Aggressive support for energy efficiency across the economy could cut Canada’s total energy consumption by 15% by 2035, even with a growing population and rising wealth, the Conference Board of Canada says in a new report. Its author blames Canadians’ “behavioural failures” for passing up those savings.
On the country’s current track, National Energy Board figures show energy demand growing by an average of 0.7% a year through 2040. That places Canada “among the most energy-intensive of Organization for Economic Cooperation and Development countries, as well as among the highest greenhouse gas emitters per dollar of GDP produced,” reports CleanTech Canada.
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Key opportunities for energy savings include “lighting, space heating, and household electronics for residences,” CleanTech Canada adds, “while in the commercial sector, lighting, computer, and HVAC equipment hold the most promise.”
Most energy efficiency and conservation measures in Canada are sponsored by electricity and natural gas utilities, the Conference Board found. A broader suite of policies could include “land use measures, equipment and building performance standards, and renewable subsidies.”
Despite their association with a range of benefits, “energy efficient measures have not been fully adopted to the extent that it would be economically efficient to do so,” suggested Len Coad, the Conference Board’s energy research director, “in part due to market and consumers’ behavioural failures.”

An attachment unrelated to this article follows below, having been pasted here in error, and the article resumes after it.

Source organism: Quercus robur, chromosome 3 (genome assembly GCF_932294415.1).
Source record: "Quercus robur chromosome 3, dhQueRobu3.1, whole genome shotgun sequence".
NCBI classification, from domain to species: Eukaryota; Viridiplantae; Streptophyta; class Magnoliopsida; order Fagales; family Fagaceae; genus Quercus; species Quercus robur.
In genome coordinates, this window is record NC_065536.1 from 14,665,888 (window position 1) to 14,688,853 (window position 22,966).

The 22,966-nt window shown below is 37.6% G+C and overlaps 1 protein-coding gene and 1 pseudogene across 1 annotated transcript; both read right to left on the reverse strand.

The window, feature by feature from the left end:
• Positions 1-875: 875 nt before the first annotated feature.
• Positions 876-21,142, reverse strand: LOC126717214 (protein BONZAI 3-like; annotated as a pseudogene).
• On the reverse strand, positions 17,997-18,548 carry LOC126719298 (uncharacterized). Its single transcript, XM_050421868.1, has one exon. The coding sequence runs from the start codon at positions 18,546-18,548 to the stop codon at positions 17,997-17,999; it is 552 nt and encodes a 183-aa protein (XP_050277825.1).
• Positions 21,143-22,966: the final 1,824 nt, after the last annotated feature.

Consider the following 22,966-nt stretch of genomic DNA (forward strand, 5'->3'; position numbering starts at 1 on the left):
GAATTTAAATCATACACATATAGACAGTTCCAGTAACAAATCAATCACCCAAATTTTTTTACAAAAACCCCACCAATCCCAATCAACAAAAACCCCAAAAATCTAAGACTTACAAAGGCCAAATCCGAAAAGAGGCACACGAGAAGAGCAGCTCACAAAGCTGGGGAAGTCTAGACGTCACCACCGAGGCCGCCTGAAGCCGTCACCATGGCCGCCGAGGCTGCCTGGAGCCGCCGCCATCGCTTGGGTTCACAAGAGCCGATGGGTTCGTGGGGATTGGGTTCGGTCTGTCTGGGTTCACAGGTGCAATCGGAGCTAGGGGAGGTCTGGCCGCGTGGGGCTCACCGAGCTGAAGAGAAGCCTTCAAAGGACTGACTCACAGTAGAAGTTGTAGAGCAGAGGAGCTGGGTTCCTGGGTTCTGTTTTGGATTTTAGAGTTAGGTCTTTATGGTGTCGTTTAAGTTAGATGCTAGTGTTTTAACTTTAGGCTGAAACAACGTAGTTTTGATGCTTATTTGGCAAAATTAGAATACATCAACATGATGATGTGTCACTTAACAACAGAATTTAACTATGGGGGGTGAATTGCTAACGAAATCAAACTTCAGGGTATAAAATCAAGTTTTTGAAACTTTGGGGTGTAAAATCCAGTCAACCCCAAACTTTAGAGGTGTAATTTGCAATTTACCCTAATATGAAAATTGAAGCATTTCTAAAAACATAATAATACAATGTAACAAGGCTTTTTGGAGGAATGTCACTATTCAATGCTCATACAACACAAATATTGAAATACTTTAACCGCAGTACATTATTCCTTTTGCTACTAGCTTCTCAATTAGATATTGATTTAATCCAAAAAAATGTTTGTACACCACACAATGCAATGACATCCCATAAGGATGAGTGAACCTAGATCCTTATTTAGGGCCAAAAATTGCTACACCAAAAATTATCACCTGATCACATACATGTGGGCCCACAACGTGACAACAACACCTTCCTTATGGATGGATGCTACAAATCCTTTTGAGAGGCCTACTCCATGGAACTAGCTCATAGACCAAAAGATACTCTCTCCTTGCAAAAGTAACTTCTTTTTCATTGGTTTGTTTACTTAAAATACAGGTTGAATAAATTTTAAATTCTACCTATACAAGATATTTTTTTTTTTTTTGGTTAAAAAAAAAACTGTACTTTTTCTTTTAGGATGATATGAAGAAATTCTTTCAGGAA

The Board notes, however, that the contribution of energy efficiency to reducing Canada’s greenhouse gas emissions would be relatively slight compared to other countries.
“Electricity in Canada currently comes from sources that are approximately 80% renewable or that are very low-emission, and this could be near 100% by 2035,” CleanTech Canada notes. As a result, reducing electricity consumption would have little impact on national emissions. [In any event, increased demand from electric cars and commercial trucks is likely to more than offset any efficiency-driven reductions in existing demand sectors/Eds.]
The bigger contribution to reduced GHG emissions from energy efficiency, the Board notes, will be “to reduce the need for hydrocarbons to provide heat.”
Earlier this year, a separate study by three Ontario environmental NGOs determined that the province would likely see up to 65,000 new jobs created over the next five years in the building sector alone from its planned investment of C$1.91 billion to $2.73 billion in energy efficiency.
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